Symptoms

HIV symptoms vary from person to person, and because many other common illnesses share these symptoms, the only way to be certain that you have HIV is to have an HIV test.

Many people with HIV have flu-like symptoms, typically called a “seroconversion” illness, just weeks after becoming infected. Typical symptoms are fever, sore throat, swollen glands, aches and pains and will often include a blotchy rash. On occasion, it’s possible for these symptoms to go unnoticed as anything serious, while other people will experience these symptoms more severely and need to see a doctor. A visit to a GP or hospital is no guarantee that HIV will be detected though as unless HIV is specifically tested for, it will not be detected.

After this initial illness, it’s not uncommon for people who are infected to have no symptoms whatsoever. However, the virus will still be doing damage to the immune system and will eventually make a person ill.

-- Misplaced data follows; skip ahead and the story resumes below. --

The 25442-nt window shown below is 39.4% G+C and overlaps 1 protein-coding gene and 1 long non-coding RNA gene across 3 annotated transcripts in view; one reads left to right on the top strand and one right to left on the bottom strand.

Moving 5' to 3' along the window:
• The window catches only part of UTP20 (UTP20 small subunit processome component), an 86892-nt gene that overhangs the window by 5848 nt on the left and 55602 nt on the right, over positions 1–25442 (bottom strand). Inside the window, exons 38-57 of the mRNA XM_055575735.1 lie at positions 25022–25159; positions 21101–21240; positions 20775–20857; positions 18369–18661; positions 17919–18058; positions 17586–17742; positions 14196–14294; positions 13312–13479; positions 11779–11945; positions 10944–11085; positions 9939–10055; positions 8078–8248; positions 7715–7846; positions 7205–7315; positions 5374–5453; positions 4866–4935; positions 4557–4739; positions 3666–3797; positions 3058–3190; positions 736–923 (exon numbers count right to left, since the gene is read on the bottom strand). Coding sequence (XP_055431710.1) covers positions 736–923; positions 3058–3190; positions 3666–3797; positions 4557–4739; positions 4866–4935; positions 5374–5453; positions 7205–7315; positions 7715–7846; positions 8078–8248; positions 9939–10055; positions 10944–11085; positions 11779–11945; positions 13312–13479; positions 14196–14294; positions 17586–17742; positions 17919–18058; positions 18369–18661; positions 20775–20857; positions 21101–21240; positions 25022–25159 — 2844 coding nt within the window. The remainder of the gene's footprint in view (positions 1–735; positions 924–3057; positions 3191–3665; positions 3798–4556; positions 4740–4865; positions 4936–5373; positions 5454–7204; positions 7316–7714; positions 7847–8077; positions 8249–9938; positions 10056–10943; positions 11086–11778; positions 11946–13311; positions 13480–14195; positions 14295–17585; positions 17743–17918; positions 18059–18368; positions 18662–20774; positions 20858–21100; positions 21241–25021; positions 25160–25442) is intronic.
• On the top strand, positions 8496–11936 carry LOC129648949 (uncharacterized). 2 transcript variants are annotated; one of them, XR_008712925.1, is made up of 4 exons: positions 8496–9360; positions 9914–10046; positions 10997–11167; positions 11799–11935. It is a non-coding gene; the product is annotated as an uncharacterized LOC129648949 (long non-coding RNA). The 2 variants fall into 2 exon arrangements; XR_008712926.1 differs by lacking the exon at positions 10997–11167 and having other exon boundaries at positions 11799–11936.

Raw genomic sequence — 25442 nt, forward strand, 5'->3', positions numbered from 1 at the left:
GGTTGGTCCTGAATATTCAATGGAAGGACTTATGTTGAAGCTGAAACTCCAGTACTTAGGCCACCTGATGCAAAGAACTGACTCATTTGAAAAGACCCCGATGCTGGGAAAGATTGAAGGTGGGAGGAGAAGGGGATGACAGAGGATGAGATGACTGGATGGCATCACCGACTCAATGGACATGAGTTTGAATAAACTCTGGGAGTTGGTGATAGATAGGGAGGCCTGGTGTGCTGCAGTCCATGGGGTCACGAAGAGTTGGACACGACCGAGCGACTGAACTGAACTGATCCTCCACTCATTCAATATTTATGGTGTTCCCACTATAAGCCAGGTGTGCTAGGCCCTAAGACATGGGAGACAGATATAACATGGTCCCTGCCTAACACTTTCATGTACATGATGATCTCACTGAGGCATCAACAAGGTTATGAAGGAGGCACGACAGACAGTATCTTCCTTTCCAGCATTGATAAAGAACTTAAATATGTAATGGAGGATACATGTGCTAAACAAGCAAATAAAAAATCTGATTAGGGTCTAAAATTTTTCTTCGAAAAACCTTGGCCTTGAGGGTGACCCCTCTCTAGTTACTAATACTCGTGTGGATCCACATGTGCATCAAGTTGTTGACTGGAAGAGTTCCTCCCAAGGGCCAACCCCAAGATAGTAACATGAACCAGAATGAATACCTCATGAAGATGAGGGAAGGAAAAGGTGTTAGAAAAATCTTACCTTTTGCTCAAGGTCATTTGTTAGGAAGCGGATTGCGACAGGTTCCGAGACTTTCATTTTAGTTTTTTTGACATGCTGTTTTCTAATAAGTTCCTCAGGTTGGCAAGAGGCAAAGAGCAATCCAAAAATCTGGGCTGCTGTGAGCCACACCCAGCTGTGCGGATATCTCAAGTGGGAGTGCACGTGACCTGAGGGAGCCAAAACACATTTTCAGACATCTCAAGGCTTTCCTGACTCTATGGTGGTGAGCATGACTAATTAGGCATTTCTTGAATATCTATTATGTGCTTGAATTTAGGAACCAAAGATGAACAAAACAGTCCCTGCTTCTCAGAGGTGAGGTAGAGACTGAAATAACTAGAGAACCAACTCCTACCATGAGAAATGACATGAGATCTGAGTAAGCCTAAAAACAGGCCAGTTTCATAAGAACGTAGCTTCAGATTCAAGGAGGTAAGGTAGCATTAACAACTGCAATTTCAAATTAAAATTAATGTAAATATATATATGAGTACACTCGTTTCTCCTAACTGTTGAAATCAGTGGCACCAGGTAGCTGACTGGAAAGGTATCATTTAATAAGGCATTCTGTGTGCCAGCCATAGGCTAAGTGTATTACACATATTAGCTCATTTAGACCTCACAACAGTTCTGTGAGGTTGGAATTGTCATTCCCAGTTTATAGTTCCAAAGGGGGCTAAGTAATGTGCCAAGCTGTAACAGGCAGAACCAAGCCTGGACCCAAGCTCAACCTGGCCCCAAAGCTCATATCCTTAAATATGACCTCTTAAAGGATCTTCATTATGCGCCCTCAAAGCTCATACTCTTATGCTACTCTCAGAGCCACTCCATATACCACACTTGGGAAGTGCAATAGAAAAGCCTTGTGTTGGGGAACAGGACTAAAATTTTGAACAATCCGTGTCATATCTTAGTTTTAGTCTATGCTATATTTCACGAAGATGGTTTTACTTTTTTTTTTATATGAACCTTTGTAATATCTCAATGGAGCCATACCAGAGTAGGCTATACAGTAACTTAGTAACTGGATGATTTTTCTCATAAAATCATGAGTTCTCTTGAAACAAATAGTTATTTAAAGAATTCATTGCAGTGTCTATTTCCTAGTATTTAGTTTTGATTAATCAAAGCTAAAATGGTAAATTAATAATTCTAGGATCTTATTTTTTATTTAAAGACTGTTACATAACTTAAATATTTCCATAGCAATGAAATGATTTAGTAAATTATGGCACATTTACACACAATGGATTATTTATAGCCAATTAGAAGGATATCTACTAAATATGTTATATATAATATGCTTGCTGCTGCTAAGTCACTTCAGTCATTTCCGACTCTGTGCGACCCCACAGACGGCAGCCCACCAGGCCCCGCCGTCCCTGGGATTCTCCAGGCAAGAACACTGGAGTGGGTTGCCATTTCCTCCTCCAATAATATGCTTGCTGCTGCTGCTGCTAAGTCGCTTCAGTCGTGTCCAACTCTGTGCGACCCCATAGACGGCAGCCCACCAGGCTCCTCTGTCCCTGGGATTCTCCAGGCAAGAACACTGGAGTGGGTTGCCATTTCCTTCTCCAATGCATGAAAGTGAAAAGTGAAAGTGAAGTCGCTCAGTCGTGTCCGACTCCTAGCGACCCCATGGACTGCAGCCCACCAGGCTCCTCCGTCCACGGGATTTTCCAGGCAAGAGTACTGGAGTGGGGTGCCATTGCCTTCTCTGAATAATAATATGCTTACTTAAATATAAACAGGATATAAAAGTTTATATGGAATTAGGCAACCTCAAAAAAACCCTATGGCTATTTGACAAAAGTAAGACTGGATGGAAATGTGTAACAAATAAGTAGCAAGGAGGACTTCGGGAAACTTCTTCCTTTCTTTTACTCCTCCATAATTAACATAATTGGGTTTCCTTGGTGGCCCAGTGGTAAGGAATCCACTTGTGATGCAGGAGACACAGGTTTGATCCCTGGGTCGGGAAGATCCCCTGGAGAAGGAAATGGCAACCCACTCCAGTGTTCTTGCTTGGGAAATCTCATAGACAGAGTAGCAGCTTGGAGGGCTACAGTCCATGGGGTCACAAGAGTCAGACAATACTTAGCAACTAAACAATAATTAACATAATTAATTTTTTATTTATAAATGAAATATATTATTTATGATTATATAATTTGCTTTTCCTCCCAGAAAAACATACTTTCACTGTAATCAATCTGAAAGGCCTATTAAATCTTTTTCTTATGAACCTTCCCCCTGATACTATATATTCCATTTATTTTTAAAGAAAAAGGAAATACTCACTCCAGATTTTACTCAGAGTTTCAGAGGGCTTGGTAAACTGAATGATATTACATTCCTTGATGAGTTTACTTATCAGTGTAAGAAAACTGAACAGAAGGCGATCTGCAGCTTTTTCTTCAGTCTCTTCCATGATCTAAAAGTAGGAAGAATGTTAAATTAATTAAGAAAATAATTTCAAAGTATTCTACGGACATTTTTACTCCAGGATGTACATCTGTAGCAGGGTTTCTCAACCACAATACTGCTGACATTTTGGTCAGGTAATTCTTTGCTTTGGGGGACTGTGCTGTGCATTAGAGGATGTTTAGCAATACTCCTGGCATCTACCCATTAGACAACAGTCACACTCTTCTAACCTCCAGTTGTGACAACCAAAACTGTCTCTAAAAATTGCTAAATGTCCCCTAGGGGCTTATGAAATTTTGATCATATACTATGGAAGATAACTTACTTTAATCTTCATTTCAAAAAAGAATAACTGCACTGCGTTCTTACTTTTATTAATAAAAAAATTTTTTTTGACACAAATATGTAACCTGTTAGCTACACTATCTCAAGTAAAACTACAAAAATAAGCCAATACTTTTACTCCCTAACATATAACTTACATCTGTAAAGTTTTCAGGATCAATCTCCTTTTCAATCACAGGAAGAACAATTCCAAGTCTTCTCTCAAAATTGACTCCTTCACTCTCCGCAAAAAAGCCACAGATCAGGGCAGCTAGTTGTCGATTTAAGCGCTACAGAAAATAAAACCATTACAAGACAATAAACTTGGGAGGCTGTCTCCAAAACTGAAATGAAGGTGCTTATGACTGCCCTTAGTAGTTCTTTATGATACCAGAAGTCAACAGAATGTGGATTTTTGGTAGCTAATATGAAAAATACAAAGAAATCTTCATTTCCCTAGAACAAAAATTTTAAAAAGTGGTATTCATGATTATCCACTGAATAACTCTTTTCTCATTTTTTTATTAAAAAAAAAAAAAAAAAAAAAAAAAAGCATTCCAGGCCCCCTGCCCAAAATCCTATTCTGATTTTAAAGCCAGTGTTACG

If you notice these symptoms within a few weeks of thinking you might have contracted HIV, visit your GP or sexual health clinic for an HIV test.  Other tests, for example home- testing kits, are only accurate 3 months after infection. Testing early can give you piece of mind and will allow you to take control of your health.

Remember if the result is positive – although a serious medical condition, HIV isn’t a death sentence. With ongoing treatment, people with HIV can live long and healthy lives.